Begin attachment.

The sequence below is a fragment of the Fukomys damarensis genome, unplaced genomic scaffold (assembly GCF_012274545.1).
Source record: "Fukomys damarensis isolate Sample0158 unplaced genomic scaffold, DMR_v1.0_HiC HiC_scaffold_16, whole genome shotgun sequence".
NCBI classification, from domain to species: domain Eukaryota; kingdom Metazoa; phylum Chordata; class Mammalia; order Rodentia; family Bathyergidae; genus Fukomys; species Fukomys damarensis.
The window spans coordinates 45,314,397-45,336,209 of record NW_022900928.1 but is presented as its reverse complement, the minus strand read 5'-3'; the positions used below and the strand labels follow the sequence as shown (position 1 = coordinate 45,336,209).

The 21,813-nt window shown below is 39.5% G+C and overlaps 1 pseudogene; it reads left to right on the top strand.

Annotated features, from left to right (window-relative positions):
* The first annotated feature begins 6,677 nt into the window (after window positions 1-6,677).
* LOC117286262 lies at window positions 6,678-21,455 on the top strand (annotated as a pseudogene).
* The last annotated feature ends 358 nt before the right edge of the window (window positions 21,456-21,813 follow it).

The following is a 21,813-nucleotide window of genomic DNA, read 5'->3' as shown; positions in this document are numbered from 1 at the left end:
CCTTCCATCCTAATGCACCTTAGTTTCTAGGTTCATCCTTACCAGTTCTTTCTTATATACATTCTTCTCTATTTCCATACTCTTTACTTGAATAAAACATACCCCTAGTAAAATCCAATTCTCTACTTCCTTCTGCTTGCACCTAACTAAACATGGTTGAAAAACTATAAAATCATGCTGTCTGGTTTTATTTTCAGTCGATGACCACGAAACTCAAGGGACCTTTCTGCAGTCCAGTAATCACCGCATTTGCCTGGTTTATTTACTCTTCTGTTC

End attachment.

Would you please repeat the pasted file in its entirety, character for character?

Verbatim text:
The sequence below is a fragment of the Fukomys damarensis genome, unplaced genomic scaffold (assembly GCF_012274545.1).
Source record: "Fukomys damarensis isolate Sample0158 unplaced genomic scaffold, DMR_v1.0_HiC HiC_scaffold_16, whole genome shotgun sequence".
NCBI classification, from domain to species: domain Eukaryota; kingdom Metazoa; phylum Chordata; class Mammalia; order Rodentia; family Bathyergidae; genus Fukomys; species Fukomys damarensis.
The window spans coordinates 45,314,397-45,336,209 of record NW_022900928.1 but is presented as its reverse complement, the minus strand read 5'-3'; the positions used below and the strand labels follow the sequence as shown (position 1 = coordinate 45,336,209).

The 21,813-nt window shown below is 39.5% G+C and overlaps 1 pseudogene; it reads left to right on the top strand.

Annotated features, from left to right (window-relative positions):
* The first annotated feature begins 6,677 nt into the window (after window positions 1-6,677).
* LOC117286262 lies at window positions 6,678-21,455 on the top strand (annotated as a pseudogene).
* The last annotated feature ends 358 nt before the right edge of the window (window positions 21,456-21,813 follow it).

The following is a 21,813-nucleotide window of genomic DNA, read 5'->3' as shown; positions in this document are numbered from 1 at the left end:
CCTTCCATCCTAATGCACCTTAGTTTCTAGGTTCATCCTTACCAGTTCTTTCTTATATACATTCTTCTCTATTTCCATACTCTTTACTTGAATAAAACATACCCCTAGTAAAATCCAATTCTCTACTTCCTTCTGCTTGCACCTAACTAAACATGGTTGAAAAACTATAAAATCATGCTGTCTGGTTTTATTTTCAGTCGATGACCACGAAACTCAAGGGACCTTTCTGCAGTCCAGTAATCACCGCATTTGCCTGGTTTATTTACTCTTCTGTTC